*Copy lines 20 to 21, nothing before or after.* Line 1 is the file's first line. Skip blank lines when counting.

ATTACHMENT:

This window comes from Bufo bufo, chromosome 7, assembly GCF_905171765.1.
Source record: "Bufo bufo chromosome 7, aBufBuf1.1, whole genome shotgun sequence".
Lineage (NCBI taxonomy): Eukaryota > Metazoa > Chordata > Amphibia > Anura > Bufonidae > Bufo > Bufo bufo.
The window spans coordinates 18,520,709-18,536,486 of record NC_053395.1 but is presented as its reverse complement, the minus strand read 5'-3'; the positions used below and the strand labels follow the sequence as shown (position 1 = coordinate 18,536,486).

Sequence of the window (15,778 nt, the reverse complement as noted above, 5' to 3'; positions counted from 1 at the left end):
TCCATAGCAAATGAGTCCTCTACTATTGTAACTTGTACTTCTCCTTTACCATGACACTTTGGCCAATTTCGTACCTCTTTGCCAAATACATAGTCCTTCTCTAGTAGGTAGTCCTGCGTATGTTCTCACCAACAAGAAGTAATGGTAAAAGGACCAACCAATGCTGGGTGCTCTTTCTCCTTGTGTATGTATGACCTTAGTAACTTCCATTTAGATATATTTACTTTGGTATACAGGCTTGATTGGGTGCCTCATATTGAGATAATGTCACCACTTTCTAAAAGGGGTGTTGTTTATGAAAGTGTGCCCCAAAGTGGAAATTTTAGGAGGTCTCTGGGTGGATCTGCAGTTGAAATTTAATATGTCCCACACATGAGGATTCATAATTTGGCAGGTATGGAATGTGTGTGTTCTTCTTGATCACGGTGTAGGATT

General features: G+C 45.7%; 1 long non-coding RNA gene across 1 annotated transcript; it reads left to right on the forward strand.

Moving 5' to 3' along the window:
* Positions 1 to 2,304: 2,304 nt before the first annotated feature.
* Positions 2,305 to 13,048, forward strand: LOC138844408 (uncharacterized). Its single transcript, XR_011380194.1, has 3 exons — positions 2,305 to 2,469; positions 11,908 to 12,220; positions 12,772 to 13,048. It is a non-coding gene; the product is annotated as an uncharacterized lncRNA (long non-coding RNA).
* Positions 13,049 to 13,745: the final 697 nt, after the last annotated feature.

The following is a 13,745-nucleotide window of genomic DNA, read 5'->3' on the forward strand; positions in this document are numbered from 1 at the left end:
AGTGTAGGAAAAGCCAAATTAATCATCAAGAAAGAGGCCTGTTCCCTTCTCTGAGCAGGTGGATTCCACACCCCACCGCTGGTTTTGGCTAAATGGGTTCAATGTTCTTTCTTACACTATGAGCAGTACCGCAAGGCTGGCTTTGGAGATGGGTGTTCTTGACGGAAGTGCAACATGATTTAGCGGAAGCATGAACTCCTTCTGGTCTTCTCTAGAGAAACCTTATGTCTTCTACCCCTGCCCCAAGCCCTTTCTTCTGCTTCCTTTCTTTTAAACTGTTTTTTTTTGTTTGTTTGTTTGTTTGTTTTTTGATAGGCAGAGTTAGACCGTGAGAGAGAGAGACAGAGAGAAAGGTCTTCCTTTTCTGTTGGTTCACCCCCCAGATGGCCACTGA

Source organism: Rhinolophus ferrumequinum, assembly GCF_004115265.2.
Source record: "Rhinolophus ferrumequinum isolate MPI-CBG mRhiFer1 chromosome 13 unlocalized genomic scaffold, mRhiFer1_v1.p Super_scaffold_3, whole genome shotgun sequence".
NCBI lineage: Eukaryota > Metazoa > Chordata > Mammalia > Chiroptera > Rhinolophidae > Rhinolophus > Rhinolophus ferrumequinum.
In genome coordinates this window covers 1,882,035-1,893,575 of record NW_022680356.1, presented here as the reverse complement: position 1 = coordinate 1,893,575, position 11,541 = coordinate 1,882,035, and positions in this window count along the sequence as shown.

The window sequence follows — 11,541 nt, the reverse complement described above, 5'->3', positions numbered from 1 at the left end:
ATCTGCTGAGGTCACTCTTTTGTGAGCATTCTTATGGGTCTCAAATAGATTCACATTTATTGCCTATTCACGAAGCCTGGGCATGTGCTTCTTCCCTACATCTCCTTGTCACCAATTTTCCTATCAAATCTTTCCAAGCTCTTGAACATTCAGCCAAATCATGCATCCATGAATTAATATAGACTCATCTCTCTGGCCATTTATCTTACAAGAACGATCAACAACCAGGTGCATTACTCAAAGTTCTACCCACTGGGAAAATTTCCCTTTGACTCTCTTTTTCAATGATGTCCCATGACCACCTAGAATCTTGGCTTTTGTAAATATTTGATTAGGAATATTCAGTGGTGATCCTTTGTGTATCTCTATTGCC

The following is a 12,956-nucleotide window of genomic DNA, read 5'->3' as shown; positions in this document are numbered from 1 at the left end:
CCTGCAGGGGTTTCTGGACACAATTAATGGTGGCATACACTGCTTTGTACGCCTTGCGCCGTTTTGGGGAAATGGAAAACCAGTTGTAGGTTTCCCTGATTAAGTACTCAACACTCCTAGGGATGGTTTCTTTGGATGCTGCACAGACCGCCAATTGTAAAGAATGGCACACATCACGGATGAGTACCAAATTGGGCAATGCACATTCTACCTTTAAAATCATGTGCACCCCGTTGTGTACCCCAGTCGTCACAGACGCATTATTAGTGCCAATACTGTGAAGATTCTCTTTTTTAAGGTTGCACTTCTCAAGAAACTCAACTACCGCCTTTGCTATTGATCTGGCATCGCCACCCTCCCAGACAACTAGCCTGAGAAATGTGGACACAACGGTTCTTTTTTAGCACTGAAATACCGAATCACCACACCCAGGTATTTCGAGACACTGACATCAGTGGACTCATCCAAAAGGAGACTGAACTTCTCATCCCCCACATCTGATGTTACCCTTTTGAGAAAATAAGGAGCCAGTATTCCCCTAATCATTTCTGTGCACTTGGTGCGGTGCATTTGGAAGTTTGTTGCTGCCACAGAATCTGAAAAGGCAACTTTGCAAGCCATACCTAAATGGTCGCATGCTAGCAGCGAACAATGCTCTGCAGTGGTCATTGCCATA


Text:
The following is a 12,956-nucleotide window of genomic DNA, read 5'->3' as shown; positions in this document are numbered from 1 at the left end:
CCTGCAGGGGTTTCTGGACACAATTAATGGTGGCATACACTGCTTTGTACGCCTTGCGCCGTTTTGGGGAAATGGAAAACCAGTTGTAGGTTTCCCTGATTAAGTACTCAACACTCCTAGGGATGGTTTCTTTGGATGCTGCACAGACCGCCAATTGTAAAGAATGGCACACATCACGGATGAGTACCAAATTGGGCAATGCACATTCTACCTTTAAAATCATGTGCACCCCGTTGTGTACCCCAGTCGTCACAGACGCATTATTAGTGCCAATACTGTGAAGATTCTCTTTTTTAAGGTTGCACTTCTCAAGAAACTCAACTACCGCCTTTGCTATTGATCTGGCATCGCCACCCTCCCAGACAACTAGCCTGAGAAATGTGGACACAACGGTTCTTTTTTAGCACTGAAATACCGAATCACCACACCCAGGTATTTCGAGACACTGACATCAGTGGACTCATCCAAAAGGAGACTGAACTTCTCATCCCCCACATCTGATGTTACCCTTTTGAGAAAATAAGGAGCCAGTATTCCCCTAATCATTTCTGTGCACTTGGTGCGGTGCATTTGGAAGTTTGTTGCTGCCACAGAATCTGAAAAGGCAACTTTGCAAGCCATACCTAAATGGTCGCATGCTAGCAGCGAACAATGCTCTGCAGTGGTCATTGCCATA